Like the World Cup, I feel like I rather lost my momentum over the last week and a half. Perhaps it was getting sick, perhaps I was more affected than I admitted by the losses of England and the United States. It certainly gave me less to write about, that and the departure of George Waud -- he's always worth about 500 words. But the truth is this was a World Cup of highs and lows, of positives and negatives, of yin and yang. It was a World Cup of karma, of settled scores and of reputations built over years undone in an instant. It was not a World Cup, on the whole, of unforgettable football. But It was a World Cup that has, perhaps, changed the landscape, the hierarchy of worldwide football. Or maybe it hasn't. We'll see in 2006. But if you can't wait, here is the ... Davies' way-too-early preview of Germany 2006 that I can afford to make because it will be forgotten in four years' time
1. The tournament will be pushed back
Rumor has it (and it is true that there are a lot of ridiculous rumors at the World Cup) that the tournament will start two or three weeks later, allowing European-based players involved in their long domestic seasons and Champions' League more time to rest.
2. Several major nations will fail to qualify
This time we missed Holland and Colombia, two of the top nations in world football. Next time, just as the World Cup finals have become more competitive, so will qualifying. Look for two hands worth of teams from this year's competition not to make it back.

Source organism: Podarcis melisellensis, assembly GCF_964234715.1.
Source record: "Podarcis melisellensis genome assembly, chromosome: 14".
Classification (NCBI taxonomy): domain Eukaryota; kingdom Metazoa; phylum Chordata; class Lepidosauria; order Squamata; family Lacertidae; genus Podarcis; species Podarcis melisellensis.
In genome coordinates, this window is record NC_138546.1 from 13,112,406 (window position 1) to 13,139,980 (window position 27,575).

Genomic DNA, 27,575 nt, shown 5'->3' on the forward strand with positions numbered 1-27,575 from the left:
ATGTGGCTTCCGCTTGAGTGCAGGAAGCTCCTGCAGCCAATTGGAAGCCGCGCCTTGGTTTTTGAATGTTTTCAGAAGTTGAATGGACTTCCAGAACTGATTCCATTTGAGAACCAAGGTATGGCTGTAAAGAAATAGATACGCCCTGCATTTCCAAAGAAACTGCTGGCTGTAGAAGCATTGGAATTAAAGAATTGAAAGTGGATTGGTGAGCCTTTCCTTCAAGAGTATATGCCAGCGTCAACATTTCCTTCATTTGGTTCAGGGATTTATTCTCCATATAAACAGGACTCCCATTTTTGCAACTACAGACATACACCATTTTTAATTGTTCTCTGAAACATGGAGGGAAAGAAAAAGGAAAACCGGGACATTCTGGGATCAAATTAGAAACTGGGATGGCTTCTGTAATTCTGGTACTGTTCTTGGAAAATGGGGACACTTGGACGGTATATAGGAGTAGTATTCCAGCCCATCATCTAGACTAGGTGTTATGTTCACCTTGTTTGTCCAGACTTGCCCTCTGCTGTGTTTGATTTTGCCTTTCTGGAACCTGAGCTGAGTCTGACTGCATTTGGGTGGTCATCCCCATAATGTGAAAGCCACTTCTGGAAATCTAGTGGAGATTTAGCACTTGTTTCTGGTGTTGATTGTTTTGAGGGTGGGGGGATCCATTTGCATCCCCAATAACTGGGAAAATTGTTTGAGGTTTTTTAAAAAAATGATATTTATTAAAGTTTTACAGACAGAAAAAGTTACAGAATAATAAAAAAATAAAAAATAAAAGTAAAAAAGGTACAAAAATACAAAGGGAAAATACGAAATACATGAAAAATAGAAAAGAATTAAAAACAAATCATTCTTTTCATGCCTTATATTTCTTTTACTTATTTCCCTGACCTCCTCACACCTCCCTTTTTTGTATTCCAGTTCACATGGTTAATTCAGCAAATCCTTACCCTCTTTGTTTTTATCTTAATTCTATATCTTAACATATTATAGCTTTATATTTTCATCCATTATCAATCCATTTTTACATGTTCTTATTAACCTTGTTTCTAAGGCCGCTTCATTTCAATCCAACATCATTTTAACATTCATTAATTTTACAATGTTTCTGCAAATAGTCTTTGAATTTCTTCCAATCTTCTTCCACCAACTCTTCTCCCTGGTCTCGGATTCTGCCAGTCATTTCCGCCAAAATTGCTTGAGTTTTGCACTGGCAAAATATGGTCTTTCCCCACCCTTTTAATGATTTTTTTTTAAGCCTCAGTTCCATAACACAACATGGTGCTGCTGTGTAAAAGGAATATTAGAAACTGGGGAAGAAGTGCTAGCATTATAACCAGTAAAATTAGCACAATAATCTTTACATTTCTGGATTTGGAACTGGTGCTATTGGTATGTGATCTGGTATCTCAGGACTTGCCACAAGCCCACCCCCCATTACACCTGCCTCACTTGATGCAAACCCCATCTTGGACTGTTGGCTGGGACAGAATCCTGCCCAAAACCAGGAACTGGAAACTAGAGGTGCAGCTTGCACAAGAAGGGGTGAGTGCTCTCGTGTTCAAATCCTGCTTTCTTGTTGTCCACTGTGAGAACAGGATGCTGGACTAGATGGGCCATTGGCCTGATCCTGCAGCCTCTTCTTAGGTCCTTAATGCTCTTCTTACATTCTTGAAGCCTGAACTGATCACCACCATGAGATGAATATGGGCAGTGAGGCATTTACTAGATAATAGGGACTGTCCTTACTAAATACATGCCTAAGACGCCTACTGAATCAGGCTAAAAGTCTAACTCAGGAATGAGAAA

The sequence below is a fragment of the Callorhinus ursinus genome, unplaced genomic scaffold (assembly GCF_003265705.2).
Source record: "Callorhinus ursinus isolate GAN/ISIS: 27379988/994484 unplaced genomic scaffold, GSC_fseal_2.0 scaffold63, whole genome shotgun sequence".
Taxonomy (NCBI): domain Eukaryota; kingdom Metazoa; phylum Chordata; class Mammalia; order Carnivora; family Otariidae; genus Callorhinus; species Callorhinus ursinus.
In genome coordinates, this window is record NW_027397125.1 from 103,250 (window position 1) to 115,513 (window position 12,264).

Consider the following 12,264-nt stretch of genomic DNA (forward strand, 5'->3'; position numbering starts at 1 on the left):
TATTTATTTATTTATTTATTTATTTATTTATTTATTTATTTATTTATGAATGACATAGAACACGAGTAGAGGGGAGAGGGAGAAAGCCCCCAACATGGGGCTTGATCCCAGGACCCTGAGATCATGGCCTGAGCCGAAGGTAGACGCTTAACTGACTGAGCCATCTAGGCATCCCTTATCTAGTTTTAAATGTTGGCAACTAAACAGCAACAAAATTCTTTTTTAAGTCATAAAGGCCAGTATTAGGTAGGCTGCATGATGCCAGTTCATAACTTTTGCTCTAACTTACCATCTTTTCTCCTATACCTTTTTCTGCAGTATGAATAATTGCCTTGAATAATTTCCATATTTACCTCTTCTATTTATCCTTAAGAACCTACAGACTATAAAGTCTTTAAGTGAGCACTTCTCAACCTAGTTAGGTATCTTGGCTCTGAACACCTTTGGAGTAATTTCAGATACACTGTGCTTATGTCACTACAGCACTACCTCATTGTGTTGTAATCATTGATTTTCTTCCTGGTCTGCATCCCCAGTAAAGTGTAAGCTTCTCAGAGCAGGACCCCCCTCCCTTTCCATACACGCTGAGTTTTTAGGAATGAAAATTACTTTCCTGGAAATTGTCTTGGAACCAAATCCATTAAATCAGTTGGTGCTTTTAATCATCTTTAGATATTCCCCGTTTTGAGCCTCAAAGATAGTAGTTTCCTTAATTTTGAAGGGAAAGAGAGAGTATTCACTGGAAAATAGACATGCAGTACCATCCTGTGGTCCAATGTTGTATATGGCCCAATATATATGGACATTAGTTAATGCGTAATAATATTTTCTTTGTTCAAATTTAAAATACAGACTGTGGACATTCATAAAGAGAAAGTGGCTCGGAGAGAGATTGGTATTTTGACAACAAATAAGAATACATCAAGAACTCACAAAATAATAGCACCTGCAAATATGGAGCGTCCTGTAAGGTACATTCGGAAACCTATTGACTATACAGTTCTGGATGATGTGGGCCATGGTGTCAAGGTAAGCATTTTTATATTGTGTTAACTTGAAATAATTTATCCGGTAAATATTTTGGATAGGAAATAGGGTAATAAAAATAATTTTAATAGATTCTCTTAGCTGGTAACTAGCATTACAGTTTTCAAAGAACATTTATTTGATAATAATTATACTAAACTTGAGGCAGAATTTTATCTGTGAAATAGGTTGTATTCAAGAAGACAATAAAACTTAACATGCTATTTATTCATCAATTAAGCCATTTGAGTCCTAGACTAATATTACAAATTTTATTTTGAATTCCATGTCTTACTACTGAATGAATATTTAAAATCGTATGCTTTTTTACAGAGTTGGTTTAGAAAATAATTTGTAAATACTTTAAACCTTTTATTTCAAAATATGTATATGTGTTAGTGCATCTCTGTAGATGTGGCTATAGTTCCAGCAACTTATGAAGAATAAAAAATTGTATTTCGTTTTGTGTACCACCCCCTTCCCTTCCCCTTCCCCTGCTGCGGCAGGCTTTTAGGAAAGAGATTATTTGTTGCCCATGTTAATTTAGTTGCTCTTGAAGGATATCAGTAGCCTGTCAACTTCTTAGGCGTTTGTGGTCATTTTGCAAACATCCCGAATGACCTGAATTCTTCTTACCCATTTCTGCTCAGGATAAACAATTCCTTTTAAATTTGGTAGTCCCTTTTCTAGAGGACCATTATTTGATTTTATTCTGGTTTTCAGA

Northern Europe will be at home, Mediterranean Europe has way too much talent and some scores to settle, and Eastern Europe made an uncharacteristically poor showing this year. 4. Argentina will be back
I will not miss the current Argentina team -- their trash talking of David Beckham before the penalty, spitting at Danny Mills, abusing Paul Scholes in the mix zone, and the fact none of them could offer a complimentary word about England after the game -- but you can bet on the hand of Maradona that they'll be back, too. 5. England and the United States will send stronger and more experienced teams
England does not seem to have a lot of luck with the draw for international tournaments. This year, not only were they drawn in the Group of Death, for qualifying they were in the same group as World Cup finalist Germany, and for Euro 2004 they're in the same group as semifinalist Turkey. So, assuming England qualifies, it will send essentially the same core of players to the next World Cup with its central midfield rock, Steven Gerrard, and a couple of new faces who now have four years to get some experience playing with each other.
The United States will certainly send a more complete and more experienced side to Germany. How well they do will also depend on the fortune of a good draw, but there's no reason why they cannot match or better their performance from this time. U.S. fans, pray for the health and continued improvement of Landon Donovan, DaMarcus Beasley, John O'Brien and Clint Mathis, the emergence of a solid central defensive partnership and a tireless replacement for Earnie Stewart and, potentially, Claudio Reyna.6. TV ratings in the United States will be even bigger